• Join over 1.2 million students every month
  • Accelerate your learning by 29%
  • Unlimited access from just £6.99 per month

What happened in February 1917 and why did Nicholas abdicate

Extracts from this document...

Introduction

What happened in February 1917 and why did Nicholas abdicate? 1) Already suffering from the lack of food, the Okhrana report states that further unrest from the proletariat especially was caused by: the prohibition of all labour meetings; the closing down of trade unions; the persecution of men taking an active part in the sick benefit funds and the suspension of labour newspapers. 2) Rodzyanko was the president of the duma, and he warned Nicholas on the 14th February that "serious outbreaks of unrest" were inevitable, and that the tsar should trust no one near him, as "there is not one honest man in your entourage; all the decent people have either been dismissed or have left." 3) 9th January 1917: the Worker's group (of the war industries committee) in Petrograd issue a call for all worker's to strike in memory of the victims of Bloody Sunday. 140,000 respond. 14th February: strike organised by same people on day of the reconvening of the Duma to protest for more radical change in the government. The arrest of the leader of this group, Protopopov meant that the demonstration was called off. However, 90,000 strikers still turned up. ...read more.

Middle

they called for the end of the war and a new government. Nicholas, away at the front was unaware of the seriousness of the situation and ordered that order be reinstated by military force. Cossack troops fired into the crowds in a dark reminder of how troops had shot at women and children on Bloody Sunday. Order was restored in the sense that the crowds were dispersed, but the mutiny of a small group of soldiers at the Petrograd garrison was merely an ominous foreshadowing of what was about to come. 9) Kahbolov found responding to Nicholas' command to restore order as difficult as along with the complete insubordination of his own troops, other militia and the Police were either too busy fighting each other or siding with the demonstrators. 10) On 26th February the situation became even more serious as all but a thousand of the Petrograd's garrison of 150,000 troops deserted to join in with the protests; this made the situation in the city more dangerous as well as seriously depleting the front line of men to fight under general Ivanov. 11) On the 27th February the mutinous soldiers joined with the striking workers and all hell broke loose: prisoners were released from the Peter and Paul fortress; the Ministry of the interior was sacked; the Okhrana headquarters were overrun; The Winter Palace was occupied and arsenals were seized. ...read more.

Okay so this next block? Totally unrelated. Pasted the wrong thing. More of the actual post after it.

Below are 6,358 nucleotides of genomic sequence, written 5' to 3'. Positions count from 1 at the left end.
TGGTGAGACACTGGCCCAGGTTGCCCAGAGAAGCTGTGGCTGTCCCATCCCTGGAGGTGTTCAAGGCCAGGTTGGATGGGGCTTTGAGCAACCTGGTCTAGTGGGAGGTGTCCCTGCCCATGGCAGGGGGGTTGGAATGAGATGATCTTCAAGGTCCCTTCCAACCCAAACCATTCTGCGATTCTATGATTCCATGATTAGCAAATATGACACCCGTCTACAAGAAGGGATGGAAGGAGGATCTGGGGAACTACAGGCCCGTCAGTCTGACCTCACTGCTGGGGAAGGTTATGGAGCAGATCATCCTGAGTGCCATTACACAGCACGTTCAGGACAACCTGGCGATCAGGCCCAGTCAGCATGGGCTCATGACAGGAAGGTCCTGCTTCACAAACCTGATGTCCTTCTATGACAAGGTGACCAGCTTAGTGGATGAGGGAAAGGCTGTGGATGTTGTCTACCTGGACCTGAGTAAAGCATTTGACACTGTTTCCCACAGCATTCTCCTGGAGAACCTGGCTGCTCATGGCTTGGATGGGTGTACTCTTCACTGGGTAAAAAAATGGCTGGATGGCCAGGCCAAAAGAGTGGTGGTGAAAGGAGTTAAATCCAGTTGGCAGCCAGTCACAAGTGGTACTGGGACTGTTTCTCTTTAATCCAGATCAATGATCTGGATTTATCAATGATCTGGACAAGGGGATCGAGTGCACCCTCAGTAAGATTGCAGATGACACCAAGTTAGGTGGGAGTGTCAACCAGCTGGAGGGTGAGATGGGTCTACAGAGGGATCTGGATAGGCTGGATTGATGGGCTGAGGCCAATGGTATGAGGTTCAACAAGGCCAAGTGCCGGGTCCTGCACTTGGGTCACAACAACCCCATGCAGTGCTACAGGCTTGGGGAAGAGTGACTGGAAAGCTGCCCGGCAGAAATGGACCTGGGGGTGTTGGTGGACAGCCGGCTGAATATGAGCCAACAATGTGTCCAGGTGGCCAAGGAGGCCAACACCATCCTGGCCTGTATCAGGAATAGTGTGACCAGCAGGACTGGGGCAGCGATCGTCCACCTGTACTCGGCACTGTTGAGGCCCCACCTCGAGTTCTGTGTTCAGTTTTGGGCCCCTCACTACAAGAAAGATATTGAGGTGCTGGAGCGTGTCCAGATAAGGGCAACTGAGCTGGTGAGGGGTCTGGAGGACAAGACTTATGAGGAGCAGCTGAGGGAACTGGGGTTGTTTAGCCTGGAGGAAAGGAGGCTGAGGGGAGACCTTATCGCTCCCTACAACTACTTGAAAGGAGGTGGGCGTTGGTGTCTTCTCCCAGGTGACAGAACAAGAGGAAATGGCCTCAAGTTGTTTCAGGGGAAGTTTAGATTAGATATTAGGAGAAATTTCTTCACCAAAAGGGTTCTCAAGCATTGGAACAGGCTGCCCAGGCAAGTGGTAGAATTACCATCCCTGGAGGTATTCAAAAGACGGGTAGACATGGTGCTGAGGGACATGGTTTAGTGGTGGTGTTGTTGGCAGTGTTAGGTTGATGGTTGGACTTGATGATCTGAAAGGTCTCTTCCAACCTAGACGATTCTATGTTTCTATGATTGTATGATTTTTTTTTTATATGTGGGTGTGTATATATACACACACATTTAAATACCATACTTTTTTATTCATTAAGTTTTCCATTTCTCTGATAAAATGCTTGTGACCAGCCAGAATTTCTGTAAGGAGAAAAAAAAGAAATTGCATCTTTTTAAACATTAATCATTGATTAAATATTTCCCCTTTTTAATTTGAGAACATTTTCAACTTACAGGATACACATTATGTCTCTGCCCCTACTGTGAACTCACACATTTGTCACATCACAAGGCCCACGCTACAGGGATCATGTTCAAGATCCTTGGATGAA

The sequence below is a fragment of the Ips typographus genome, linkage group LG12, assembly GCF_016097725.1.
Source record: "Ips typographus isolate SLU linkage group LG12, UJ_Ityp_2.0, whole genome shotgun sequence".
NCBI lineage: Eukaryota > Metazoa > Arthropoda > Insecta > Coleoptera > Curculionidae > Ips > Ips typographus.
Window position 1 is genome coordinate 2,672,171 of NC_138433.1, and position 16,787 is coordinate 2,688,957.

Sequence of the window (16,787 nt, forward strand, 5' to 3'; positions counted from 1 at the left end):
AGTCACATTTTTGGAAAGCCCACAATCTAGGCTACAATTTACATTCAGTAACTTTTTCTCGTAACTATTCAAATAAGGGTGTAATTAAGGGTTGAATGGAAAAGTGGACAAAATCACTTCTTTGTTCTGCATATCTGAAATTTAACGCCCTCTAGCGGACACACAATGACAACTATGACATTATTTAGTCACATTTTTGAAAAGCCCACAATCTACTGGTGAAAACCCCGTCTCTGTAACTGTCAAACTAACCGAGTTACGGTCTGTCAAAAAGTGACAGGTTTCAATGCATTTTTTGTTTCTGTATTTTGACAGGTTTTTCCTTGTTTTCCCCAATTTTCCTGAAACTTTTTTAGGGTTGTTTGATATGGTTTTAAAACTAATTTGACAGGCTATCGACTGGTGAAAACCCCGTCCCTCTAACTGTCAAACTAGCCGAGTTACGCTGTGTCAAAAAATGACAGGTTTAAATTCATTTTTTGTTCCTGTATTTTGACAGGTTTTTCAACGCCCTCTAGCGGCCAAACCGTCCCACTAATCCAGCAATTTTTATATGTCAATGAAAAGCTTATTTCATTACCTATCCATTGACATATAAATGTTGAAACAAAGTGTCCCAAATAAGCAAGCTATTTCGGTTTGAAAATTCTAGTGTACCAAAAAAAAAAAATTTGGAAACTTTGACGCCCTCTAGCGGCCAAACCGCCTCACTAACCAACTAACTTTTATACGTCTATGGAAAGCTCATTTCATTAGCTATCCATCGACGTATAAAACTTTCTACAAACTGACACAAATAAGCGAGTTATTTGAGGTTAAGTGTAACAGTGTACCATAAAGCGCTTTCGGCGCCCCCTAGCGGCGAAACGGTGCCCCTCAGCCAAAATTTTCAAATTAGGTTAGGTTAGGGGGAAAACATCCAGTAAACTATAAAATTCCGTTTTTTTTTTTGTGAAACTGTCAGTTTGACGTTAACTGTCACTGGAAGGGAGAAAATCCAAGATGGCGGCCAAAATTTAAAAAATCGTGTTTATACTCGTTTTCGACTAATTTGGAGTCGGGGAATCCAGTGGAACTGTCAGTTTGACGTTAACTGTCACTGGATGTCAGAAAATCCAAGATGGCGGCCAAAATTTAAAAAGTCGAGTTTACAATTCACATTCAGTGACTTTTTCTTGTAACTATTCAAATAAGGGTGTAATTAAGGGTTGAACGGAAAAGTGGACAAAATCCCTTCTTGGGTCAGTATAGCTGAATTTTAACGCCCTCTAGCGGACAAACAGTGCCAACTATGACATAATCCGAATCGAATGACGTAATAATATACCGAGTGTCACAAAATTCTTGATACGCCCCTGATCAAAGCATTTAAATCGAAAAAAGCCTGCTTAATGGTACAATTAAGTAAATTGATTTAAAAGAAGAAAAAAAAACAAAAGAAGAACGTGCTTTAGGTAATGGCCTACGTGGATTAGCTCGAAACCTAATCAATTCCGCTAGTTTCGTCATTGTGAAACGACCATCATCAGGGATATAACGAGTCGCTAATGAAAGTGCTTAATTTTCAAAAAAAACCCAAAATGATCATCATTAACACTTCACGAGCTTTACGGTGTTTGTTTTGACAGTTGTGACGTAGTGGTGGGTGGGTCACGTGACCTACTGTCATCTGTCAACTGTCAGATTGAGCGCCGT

Conclusion

18) It was in Pskov that Nicholas met up with some of his leading generals and representatives of the old Duma. They advised him not to return to Petrograd saying the situation had become so serious that the act would be both futile and dangerous. Along with Rodzyanko, they advised him to abdicate his throne, which the masses were crying out for, so that the monarchy would have a chance of survival. This they hoped would prevent a full-scale revolution. 19) Deciding to renounce his son Alexei as his successor due to his haemophilia, Nicholas appointed his brother, the Grand Duke Michael instead. He hoped with him removed and with his brother in his place, the monarchy would remain intact. 20) By default then, the Provisional Committee renamed "Provisional Government' became responsible for governing all of Russia. The Petrograd Soviet remained in the background however as the unofficial voice of the striking workers, a mighty group in number. 21) The Provisional Government represented the propertied classes, and was populated with ministers who wished to usher in a government modelled on the European constitutionalism. They wished to improve the lot of the people of Russia. The Petrograd Soviet on the other hand represented the striking workers and had left wing tendencies. Their primary interest at the start was to ensure that the Provisional Government noticed the proletariat. ...read more.